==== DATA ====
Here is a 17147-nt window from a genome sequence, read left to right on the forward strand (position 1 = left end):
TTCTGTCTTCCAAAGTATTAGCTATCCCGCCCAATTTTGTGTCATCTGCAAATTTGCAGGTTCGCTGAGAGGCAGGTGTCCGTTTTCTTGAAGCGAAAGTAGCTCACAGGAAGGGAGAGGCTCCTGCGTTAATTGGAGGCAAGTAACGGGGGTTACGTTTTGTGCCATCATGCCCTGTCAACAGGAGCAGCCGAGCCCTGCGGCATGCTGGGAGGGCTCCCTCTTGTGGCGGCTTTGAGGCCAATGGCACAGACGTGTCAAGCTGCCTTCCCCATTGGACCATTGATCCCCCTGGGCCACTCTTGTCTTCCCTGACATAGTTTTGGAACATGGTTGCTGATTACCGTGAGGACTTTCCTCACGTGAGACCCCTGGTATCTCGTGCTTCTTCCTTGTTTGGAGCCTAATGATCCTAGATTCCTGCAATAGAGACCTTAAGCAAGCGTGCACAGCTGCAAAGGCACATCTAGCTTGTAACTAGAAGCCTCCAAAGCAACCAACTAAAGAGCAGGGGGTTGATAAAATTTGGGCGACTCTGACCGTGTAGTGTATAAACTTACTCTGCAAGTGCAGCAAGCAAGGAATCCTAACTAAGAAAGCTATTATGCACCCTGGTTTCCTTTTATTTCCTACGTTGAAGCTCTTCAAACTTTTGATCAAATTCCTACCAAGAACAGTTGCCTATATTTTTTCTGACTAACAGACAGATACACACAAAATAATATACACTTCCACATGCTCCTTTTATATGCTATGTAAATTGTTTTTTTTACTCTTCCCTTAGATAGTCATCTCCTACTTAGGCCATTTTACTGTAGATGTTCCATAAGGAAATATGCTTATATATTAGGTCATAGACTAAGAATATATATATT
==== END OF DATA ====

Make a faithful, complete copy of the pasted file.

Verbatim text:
Here is a 17147-nt window from a genome sequence, read left to right on the forward strand (position 1 = left end):
TTCTGTCTTCCAAAGTATTAGCTATCCCGCCCAATTTTGTGTCATCTGCAAATTTGCAGGTTCGCTGAGAGGCAGGTGTCCGTTTTCTTGAAGCGAAAGTAGCTCACAGGAAGGGAGAGGCTCCTGCGTTAATTGGAGGCAAGTAACGGGGGTTACGTTTTGTGCCATCATGCCCTGTCAACAGGAGCAGCCGAGCCCTGCGGCATGCTGGGAGGGCTCCCTCTTGTGGCGGCTTTGAGGCCAATGGCACAGACGTGTCAAGCTGCCTTCCCCATTGGACCATTGATCCCCCTGGGCCACTCTTGTCTTCCCTGACATAGTTTTGGAACATGGTTGCTGATTACCGTGAGGACTTTCCTCACGTGAGACCCCTGGTATCTCGTGCTTCTTCCTTGTTTGGAGCCTAATGATCCTAGATTCCTGCAATAGAGACCTTAAGCAAGCGTGCACAGCTGCAAAGGCACATCTAGCTTGTAACTAGAAGCCTCCAAAGCAACCAACTAAAGAGCAGGGGGTTGATAAAATTTGGGCGACTCTGACCGTGTAGTGTATAAACTTACTCTGCAAGTGCAGCAAGCAAGGAATCCTAACTAAGAAAGCTATTATGCACCCTGGTTTCCTTTTATTTCCTACGTTGAAGCTCTTCAAACTTTTGATCAAATTCCTACCAAGAACAGTTGCCTATATTTTTTCTGACTAACAGACAGATACACACAAAATAATATACACTTCCACATGCTCCTTTTATATGCTATGTAAATTGTTTTTTTTACTCTTCCCTTAGATAGTCATCTCCTACTTAGGCCATTTTACTGTAGATGTTCCATAAGGAAATATGCTTATATATTAGGTCATAGACTAAGAATATATATATT